What?  I emailed her again, asking her where she was located.  She replied with the name of a town a mere hour away.  Are you kidding me?  This woman could live in California!  Washington!  Texas! Other far away states!  But she didn’t.  She lived an hour away.  I couldn’t believe it.

The next day, after an extremely difficult farewell to J and feeling like my heart was being ripped from my chest, then wallowing in my misery for most of the day, I called Kristen.  Do you ever have those experiences where you speak with someone and you know you’ve found a lifelong friend?  Threads in the tapestry, friends.  Kristen and I spoke for quite some time and she later informed me that she knew from the first few minutes of talking with me, that we would be adopting “V”.

It was only the next week that we decided to move forward with adopting this girl who captured our hearts.  We are now almost done with our home study, and we’re ready and raring to go with tackling “The Beast”, aka, the dossier.

Last month, I met Kristen face-to-face where every first face-to-face meeting usually takes place: Starbucks.  We sat and talked for a few hours, until we had to pry ourselves away so we could return to our families, who obviously don’t function well without us.  Kristen is one of those people for me, who is so easy to talk to, like a long-lost friend I never knew I was missing.  It was during this fist meeting, that I learned when she met V for the first time.

But let’s back up for just a second.  Craig and I were discussing the possibility of adopting again during the summer of 2012.  We decided at the end of August that we would take a month to pray about it separately, then come together again and share what our thoughts were.  A mere two days later in church, we were both moved in an extraordinary way.  It was nothing less than the Holy Spirit speaking directly to us, separately.  You can read more about this experience in this post, which happens to be co-written by Craig.  Note the date.  August 23rd.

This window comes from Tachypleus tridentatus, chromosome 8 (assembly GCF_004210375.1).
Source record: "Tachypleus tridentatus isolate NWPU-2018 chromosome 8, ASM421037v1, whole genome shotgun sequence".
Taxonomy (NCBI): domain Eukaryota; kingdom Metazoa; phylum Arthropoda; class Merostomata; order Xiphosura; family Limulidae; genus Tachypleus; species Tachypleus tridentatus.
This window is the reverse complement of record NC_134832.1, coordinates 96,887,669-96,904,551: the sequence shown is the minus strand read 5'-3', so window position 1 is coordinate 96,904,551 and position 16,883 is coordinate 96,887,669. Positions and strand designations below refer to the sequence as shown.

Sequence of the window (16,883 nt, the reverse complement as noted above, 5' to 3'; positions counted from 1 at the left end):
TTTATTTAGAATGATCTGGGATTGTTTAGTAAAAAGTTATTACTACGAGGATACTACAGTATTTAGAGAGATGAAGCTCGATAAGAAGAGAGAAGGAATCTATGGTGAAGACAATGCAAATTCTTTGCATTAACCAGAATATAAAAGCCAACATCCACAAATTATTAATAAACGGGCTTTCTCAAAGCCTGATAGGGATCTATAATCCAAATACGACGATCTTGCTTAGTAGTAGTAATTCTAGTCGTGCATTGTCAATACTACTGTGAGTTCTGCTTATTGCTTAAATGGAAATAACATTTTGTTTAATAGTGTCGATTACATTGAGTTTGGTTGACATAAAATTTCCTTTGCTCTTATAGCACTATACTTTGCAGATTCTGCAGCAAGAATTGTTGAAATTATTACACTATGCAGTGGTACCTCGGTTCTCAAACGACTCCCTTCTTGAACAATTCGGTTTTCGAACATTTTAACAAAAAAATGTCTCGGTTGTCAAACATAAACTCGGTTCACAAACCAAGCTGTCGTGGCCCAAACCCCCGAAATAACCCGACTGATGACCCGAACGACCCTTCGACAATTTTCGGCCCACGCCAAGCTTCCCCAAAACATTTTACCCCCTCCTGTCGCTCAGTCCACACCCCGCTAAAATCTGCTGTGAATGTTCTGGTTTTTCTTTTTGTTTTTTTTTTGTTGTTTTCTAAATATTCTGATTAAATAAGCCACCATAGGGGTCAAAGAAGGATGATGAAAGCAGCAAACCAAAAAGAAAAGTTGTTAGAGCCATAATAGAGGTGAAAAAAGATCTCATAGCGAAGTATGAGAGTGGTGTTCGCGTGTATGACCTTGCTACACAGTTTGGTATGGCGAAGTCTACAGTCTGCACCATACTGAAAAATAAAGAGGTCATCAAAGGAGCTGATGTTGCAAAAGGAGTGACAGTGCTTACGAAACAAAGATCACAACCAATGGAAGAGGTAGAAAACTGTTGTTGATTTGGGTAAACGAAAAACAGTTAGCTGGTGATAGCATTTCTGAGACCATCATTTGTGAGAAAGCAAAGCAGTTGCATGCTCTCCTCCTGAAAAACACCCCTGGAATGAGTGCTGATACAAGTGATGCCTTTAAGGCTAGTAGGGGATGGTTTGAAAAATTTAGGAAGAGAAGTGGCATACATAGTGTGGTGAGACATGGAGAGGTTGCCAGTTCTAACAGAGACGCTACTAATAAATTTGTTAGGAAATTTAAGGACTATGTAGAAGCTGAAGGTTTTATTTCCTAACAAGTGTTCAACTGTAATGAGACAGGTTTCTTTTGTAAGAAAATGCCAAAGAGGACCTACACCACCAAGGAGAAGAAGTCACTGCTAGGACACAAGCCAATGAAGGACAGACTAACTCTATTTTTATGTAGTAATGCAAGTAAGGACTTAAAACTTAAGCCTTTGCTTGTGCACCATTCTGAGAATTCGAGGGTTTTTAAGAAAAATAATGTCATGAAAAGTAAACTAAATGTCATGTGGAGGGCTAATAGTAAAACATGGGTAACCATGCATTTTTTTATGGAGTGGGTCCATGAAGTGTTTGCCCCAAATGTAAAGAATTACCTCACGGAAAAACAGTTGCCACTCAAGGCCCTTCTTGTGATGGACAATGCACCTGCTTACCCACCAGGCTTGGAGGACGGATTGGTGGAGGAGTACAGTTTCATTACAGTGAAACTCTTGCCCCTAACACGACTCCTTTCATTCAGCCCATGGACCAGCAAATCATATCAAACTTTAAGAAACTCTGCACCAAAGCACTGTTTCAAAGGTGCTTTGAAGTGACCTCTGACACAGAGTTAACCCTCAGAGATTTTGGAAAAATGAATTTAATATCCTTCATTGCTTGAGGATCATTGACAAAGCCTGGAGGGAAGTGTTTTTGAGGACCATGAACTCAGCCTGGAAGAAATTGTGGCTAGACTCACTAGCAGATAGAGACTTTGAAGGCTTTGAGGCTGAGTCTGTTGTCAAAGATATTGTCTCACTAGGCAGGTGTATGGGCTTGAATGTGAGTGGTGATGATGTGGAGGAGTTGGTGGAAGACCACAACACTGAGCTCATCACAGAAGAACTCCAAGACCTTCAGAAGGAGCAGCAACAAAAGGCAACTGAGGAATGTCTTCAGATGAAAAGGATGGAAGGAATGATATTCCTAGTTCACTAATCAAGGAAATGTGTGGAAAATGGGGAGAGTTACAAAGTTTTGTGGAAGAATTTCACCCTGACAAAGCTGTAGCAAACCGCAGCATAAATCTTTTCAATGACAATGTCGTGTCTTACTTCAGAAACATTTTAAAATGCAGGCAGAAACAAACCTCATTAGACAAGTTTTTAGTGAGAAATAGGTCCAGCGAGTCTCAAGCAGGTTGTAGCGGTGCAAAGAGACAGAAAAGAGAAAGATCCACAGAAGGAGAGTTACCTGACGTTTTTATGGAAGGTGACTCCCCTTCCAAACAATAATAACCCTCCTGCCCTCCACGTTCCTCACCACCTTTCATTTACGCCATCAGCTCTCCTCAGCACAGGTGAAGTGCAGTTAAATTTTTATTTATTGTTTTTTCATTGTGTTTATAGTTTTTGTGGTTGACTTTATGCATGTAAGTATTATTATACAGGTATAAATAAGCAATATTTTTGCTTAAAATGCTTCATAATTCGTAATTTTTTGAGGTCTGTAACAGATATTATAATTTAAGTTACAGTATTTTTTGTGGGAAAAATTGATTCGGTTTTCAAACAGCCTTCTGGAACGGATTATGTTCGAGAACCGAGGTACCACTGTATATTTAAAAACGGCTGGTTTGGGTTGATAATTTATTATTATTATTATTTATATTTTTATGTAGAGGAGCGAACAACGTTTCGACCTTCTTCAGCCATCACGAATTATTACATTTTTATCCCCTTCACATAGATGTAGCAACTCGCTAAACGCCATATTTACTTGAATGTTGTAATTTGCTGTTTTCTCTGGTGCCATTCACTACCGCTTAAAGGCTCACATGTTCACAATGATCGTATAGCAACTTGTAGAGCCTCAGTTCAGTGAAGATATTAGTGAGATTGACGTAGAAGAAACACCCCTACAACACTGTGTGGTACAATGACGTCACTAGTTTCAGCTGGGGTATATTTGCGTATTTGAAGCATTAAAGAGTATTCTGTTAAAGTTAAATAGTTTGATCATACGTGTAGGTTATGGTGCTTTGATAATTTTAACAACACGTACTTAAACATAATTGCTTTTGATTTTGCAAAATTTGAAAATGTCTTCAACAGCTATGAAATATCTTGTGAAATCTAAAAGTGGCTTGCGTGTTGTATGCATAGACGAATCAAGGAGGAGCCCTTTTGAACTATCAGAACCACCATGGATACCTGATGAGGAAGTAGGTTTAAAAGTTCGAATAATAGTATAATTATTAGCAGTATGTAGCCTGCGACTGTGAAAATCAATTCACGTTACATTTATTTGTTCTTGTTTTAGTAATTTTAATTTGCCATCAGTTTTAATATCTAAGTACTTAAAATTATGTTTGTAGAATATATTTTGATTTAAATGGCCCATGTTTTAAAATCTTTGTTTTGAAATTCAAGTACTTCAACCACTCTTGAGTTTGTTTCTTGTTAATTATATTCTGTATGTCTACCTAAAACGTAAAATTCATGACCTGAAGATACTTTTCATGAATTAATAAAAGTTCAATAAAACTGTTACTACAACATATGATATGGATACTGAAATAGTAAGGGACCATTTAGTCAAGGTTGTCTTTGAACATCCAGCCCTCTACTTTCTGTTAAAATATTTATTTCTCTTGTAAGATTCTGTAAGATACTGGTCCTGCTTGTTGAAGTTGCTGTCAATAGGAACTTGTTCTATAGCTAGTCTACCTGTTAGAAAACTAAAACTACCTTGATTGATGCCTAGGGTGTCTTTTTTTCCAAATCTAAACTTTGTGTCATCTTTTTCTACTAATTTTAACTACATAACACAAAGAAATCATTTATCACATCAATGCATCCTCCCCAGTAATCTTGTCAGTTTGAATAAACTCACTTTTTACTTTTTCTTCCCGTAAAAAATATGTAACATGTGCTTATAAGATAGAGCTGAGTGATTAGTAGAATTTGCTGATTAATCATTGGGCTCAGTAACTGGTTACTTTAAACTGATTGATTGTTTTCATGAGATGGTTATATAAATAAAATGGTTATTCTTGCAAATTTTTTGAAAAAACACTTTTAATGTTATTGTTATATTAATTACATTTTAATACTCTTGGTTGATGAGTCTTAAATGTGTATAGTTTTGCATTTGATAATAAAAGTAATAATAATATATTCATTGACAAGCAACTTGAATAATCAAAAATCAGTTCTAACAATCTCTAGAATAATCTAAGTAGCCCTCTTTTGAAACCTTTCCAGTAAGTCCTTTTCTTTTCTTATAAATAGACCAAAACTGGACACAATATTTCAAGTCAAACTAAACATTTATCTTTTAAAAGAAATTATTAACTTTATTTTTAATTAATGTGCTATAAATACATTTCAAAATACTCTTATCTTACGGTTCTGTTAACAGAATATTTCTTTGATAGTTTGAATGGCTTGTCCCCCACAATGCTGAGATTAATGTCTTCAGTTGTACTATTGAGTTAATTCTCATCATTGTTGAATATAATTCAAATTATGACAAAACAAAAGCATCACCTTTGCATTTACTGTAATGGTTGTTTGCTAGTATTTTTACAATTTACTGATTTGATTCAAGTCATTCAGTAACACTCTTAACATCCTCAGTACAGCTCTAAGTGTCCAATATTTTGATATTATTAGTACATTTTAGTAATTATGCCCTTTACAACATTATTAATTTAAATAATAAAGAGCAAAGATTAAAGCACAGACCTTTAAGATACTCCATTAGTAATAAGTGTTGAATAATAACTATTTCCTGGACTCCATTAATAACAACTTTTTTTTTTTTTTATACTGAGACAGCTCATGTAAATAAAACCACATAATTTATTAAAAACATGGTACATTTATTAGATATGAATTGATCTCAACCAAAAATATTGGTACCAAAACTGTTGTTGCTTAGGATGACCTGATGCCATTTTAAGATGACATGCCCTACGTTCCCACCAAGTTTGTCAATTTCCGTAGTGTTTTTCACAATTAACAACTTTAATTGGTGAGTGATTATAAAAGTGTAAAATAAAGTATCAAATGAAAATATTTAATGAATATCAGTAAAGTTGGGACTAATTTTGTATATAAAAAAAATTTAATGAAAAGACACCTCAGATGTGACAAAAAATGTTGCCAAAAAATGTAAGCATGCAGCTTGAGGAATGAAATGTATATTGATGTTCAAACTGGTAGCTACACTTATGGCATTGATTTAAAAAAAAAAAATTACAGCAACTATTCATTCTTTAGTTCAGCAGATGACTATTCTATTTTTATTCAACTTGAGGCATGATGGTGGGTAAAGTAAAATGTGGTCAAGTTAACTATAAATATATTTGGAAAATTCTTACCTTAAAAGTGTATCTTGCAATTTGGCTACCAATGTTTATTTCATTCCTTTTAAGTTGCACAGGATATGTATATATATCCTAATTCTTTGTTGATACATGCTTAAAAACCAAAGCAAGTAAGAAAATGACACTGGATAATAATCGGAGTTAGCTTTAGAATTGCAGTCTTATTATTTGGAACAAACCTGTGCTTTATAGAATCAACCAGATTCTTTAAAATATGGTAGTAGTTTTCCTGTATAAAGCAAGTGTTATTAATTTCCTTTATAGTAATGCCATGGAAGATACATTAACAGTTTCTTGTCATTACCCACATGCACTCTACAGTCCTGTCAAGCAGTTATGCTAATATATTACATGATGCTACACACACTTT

Back to Kristen and new friendship and delicious coffee.  As we chatted about V, her boys, Ukr@ine, adoption, how crazy we were, etc, I asked her when exactly she was in Ukr@ine.  She had mentioned, “late summer”.  Hmmm.  So when was that, exactly?  She said they arrived the 21st, met their oldest son on the 22nd, and then met V on the 23rd.  Of August.  She met my darling girl on the day we posted our intent to adopt again.  More threads woven into the tapestry.  She promised this precious girl that she would do all that she could to find her a family.  A family is what V had asked Kristen for.  A family to love her and never leave her.  A family to count on and call her own.  A family to fight with, to laugh with, to share with, to sit with, to grieve with, to struggle with, to grow with.

Sweet, darling, precious, V.  We will be that family for you.

The last week has been full and wonderful and painful. I do not look forward to tomorrow when our dear girl leaves.

I will share my thoughts when the dust settles.

We had another day with our amazing Russian friends whom we met last week at church. Today we enjoyed the kids being back at school and getting a much-needed haircut for J. It was great. Supposedly, we will have our desktop computer back tomorrow which means I finally get to post pictures!!!! Stay tuned…….